Cory Booker has dropped out of the presidential contest.
Bernie Sanders is criticized for going negative. His campaign has accused Joe Biden of “betraying” black voters (Biden is the first choice of many black voters) and Elizabeth Warren of being the candidate of wealthy white liberals. NBC reports it’s bringing back memories of 2016: “Sanders, his supporters and his surrogates go on the attack; Sanders downplays or dismisses the attacks; and the party becomes more divided.”
Biden still leads in the endorsement primary, but it’s slow going. Only a third of Democratic governors, senators and representatives have endorsed a candidate. Party leaders may be waiting to see what happens in the first few primaries before making up their minds. Or perhaps this will be like the Republican primary of 2016, when “the” party collectively decided not to decide.
Michael Bloomberghas said that, even if he loses, his campaign — the biggest and most expensive of the Democratic candidates — will remain in place to help defeat Donald Trump. He has also shot down criticism, notably from Warren, that he’s trying to buy the nomination, saying, “Do you want me to spend more or less?”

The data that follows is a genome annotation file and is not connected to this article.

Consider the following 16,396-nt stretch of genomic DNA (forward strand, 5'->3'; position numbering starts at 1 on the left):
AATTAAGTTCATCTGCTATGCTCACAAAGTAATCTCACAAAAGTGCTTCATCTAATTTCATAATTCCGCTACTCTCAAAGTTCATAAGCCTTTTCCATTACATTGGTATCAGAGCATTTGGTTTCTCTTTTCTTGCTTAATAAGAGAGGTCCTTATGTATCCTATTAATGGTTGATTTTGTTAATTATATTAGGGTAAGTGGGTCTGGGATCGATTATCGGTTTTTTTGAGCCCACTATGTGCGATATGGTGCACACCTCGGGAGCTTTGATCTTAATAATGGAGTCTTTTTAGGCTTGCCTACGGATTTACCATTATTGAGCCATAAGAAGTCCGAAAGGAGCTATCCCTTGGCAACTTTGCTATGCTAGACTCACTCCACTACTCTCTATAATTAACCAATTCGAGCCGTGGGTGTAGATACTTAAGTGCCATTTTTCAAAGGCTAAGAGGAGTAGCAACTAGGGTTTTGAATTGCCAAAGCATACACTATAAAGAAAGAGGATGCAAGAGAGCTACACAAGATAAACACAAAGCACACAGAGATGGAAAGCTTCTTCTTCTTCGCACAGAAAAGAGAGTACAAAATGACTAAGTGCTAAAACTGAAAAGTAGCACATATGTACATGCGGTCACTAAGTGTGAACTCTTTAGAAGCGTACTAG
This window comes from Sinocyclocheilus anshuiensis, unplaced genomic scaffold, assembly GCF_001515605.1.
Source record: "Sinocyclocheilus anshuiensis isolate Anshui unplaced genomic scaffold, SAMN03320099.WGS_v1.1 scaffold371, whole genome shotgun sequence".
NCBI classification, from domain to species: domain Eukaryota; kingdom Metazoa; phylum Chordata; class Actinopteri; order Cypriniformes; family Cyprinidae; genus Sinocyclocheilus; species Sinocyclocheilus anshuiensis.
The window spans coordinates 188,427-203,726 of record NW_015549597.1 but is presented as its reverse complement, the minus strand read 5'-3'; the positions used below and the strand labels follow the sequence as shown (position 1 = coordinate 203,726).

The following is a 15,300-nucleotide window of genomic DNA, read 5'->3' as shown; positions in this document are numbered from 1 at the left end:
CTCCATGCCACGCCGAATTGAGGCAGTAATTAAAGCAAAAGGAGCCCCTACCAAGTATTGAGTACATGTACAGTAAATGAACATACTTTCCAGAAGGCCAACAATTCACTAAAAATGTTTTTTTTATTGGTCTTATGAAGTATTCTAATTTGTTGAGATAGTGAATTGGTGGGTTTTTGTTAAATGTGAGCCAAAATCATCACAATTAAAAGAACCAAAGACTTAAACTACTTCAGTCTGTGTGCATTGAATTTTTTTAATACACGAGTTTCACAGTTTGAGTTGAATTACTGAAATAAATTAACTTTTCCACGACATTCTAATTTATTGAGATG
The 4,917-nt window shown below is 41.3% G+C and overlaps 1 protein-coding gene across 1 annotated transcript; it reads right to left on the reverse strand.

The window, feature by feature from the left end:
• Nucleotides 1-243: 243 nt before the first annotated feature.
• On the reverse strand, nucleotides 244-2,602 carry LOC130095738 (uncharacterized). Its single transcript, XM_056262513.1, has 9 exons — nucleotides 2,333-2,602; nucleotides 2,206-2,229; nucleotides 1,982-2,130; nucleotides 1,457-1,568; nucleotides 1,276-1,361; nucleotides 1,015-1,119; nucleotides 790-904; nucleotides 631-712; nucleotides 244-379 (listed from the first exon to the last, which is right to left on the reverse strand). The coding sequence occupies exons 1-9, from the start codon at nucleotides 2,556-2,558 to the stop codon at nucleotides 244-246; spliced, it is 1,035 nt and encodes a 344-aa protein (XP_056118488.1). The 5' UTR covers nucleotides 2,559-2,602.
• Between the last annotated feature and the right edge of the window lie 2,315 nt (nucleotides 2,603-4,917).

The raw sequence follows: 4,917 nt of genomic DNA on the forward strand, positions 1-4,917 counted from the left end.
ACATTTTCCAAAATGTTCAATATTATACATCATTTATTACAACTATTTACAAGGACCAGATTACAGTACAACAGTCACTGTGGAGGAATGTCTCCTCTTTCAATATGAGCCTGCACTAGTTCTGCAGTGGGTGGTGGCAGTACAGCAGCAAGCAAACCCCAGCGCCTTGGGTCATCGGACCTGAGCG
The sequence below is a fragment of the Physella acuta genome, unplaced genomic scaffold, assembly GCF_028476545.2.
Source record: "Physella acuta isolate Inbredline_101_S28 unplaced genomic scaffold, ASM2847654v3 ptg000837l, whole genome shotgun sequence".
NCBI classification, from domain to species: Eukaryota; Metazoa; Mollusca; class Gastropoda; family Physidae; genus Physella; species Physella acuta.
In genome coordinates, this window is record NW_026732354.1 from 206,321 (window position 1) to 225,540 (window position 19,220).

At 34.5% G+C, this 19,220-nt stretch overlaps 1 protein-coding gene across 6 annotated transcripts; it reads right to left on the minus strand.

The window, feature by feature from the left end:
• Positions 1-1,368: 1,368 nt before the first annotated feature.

Jonathan Bernstein argues Biden, Warren, Amy Klobuchar and Pete Buttigieg are all running as coalition-style candidates, which the process tends to reward, whereas Sanders is a factional candidate. Party actors are also skeptical of his proposition to ignore the ideological middle in a general election and run far to Trump’s left.
Hanna Trudo reports that former president Barack Obama’s lieutenants share those concerns but have yet to mount a concerted opposition.
Bill Scher argues Iowa matters less than ever. The proof is in the candidates’ travel schedules: with the exception of Klobuchar and John Delaney, they are spending far less time in the state than candidates did in previous elections.
Nate Silver disagrees, arguing that a win in Iowa would significantly raise a candidate’s chance of winning the nomination. His website, FiveThirtyEight, estimates Biden has a two-in-five chance of winning the nomination, followed by Sanders at one-in-five.
Rick Wilson, a Republican strategist, warns Democrats are veering too far left to appeal to disaffected Trump voters in swing states such as Florida, Michigan, Pennsylvania and Wisconsin.